In July this year, Jagdish Sharan (37) moved back to his hometown, Pratapgarh to take care of his ailing father as Covid made things difficult to manage from Delhi.
“I purchased a 4-BHK flat in a township. All I needed was high speed internet and a study, which I got, plus services similar to any gated society in NCR,” said the graphic designer, now working from home (WFH), for a digital marketing firm based in Indore.
Pramod N Patil (40), a content writer on specialty chemicals, too has a similar story. Patil moved back to Nashik, his hometown, from Vapi (Gujarat) where he is employed in a pharmaceuticals company.
“I moved into a 3-BHK ground floor apartment with study, in a gated society, with family during Navratras. It’s better this way as I have to report to work only 3-4 times in a month,” he said.
Both Sharan and Patil are part of a growing list of entrepreneurs and consultants who in the last six months decided to move back to their families in tier II and III cities without having to compromise on career.
Analysts point out that the trend was already there for last six-seven years as economic growth trickled to smaller towns and the digital economy proliferated.
Lockdowns and health concerns due to Covid-19 coupled with company’s opting for WFH is further fuelling this trend.
“If you analyse residential sales from 2014 to 2019, tier I cities grew at 28%, but tier II grew faster at 51%.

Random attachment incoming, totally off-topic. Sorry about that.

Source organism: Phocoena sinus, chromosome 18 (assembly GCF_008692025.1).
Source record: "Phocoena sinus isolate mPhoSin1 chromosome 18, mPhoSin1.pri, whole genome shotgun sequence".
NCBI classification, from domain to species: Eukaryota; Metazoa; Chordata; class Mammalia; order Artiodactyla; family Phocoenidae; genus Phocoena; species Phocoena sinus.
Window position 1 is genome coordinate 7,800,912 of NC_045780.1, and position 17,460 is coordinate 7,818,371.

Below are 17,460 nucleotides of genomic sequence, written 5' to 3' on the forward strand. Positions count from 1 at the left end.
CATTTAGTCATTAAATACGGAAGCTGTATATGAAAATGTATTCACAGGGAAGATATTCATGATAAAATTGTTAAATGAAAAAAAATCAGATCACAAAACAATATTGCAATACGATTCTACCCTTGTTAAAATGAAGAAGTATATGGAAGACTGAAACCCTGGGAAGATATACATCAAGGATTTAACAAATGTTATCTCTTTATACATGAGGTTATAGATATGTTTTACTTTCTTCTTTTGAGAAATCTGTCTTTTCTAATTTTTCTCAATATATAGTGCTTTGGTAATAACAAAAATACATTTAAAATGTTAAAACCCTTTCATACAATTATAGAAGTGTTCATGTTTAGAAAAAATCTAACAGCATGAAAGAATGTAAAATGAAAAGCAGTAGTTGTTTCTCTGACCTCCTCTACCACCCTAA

This is largely as tier II cities got better traction from government schemes like Pradhan Mantri Awas Yojana (Urban).
Also, affordable housing here is at a convenient distance from the city centre unlike Tier I cities,” says Pankaj Kapoor, managing director of Liases Foras, a real estate consultancy.
Kapoor said professionals who have spent five-six years in service would be more prone to moving back to their home towns, if economic condition permits.
“Those having lived 10-15 years in a city would face issues like children’s education, etc. that could deter them. They are more likely to purchase a bigger house,” he added.
DLF’s senior executive director (sales and marketing), Aakash Ohri agrees.
“Pandemic has accelerated sales in smaller cities because some of these living spaces are available in developed and habituated townships. Demand for condos and integrated townships in Tier II cities has also seen a surge, with increased need of safer environment and amenities within gated communities,” he added.
Ohri said DLF recently launched a limited number of 188 plots for sale (ground and two floors) in its township, DLF Hyde Park in New Chandigarh, for which it received enquiries from NRIs in Canada and UK.
Similarly, in June, DLF received an overwhelming response for the launch of its Economically Weaker Sections (EWS) and Low-Income Group (LIG) units in Garden city, Lucknow with number of applications almost double the stock.
Anand Singhania, a leading developer from Chhattisgarh said, “People especially in-service sector are looking at shifting back as they feel they can find work in the city, even though salary is lesser than big cities. Raipur now has a well-established and growing base for service, education and small industries. Naya Raipur, smart city, is also here.” Singhania is also the chairman of real estate association, Credai’s MSME wing.
Going ahead, Emami Realty’s managing director & CEO, Nitesh Kumar said as many organisations are planning to continue work from home and policies like Atmanirbhar Bharat and Make in India will create opportunities in tier II & III cities. Reverse migration is also likely to continue for some time so demand in these cities will increase.
“At Emami Realty, we have several plans for Tier II and III cities. During Covid, we launched our residential project in Jhansi which received good response. Within 100 days we got 100 bookings, which is fantastic in a city like Jhansi,” he added.